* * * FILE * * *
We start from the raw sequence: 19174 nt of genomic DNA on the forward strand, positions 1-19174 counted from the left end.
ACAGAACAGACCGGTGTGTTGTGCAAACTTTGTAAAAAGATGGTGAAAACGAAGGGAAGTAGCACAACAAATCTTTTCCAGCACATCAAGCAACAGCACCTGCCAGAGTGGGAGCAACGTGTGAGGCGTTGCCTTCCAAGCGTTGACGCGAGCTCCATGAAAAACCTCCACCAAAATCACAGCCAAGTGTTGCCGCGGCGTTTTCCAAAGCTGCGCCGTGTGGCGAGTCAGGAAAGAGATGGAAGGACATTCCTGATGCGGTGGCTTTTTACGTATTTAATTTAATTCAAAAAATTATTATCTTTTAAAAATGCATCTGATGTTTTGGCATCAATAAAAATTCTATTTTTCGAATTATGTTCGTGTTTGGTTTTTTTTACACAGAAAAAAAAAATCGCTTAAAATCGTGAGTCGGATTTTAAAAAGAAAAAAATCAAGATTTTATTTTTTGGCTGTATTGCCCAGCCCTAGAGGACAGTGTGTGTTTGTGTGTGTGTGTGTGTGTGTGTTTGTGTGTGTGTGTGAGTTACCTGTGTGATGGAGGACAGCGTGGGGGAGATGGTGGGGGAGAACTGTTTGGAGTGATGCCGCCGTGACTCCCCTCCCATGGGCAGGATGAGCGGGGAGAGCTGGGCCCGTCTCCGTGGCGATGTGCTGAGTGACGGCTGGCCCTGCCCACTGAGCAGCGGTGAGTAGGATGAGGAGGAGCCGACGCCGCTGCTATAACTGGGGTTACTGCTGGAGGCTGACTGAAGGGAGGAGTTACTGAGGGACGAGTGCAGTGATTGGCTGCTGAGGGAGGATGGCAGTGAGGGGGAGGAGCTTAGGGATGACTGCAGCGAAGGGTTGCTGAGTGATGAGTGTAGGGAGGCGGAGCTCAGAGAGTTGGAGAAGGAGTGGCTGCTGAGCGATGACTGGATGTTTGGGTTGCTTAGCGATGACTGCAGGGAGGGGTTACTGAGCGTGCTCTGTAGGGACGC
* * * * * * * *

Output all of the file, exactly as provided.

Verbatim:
We start from the raw sequence: 19174 nt of genomic DNA on the forward strand, positions 1-19174 counted from the left end.
ACAGAACAGACCGGTGTGTTGTGCAAACTTTGTAAAAAGATGGTGAAAACGAAGGGAAGTAGCACAACAAATCTTTTCCAGCACATCAAGCAACAGCACCTGCCAGAGTGGGAGCAACGTGTGAGGCGTTGCCTTCCAAGCGTTGACGCGAGCTCCATGAAAAACCTCCACCAAAATCACAGCCAAGTGTTGCCGCGGCGTTTTCCAAAGCTGCGCCGTGTGGCGAGTCAGGAAAGAGATGGAAGGACATTCCTGATGCGGTGGCTTTTTACGTATTTAATTTAATTCAAAAAATTATTATCTTTTAAAAATGCATCTGATGTTTTGGCATCAATAAAAATTCTATTTTTCGAATTATGTTCGTGTTTGGTTTTTTTTACACAGAAAAAAAAAATCGCTTAAAATCGTGAGTCGGATTTTAAAAAGAAAAAAATCAAGATTTTATTTTTTGGCTGTATTGCCCAGCCCTAGAGGACAGTGTGTGTTTGTGTGTGTGTGTGTGTGTGTGTTTGTGTGTGTGTGTGAGTTACCTGTGTGATGGAGGACAGCGTGGGGGAGATGGTGGGGGAGAACTGTTTGGAGTGATGCCGCCGTGACTCCCCTCCCATGGGCAGGATGAGCGGGGAGAGCTGGGCCCGTCTCCGTGGCGATGTGCTGAGTGACGGCTGGCCCTGCCCACTGAGCAGCGGTGAGTAGGATGAGGAGGAGCCGACGCCGCTGCTATAACTGGGGTTACTGCTGGAGGCTGACTGAAGGGAGGAGTTACTGAGGGACGAGTGCAGTGATTGGCTGCTGAGGGAGGATGGCAGTGAGGGGGAGGAGCTTAGGGATGACTGCAGCGAAGGGTTGCTGAGTGATGAGTGTAGGGAGGCGGAGCTCAGAGAGTTGGAGAAGGAGTGGCTGCTGAGCGATGACTGGATGTTTGGGTTGCTTAGCGATGACTGCAGGGAGGGGTTACTGAGCGTGCTCTGTAGGGACGC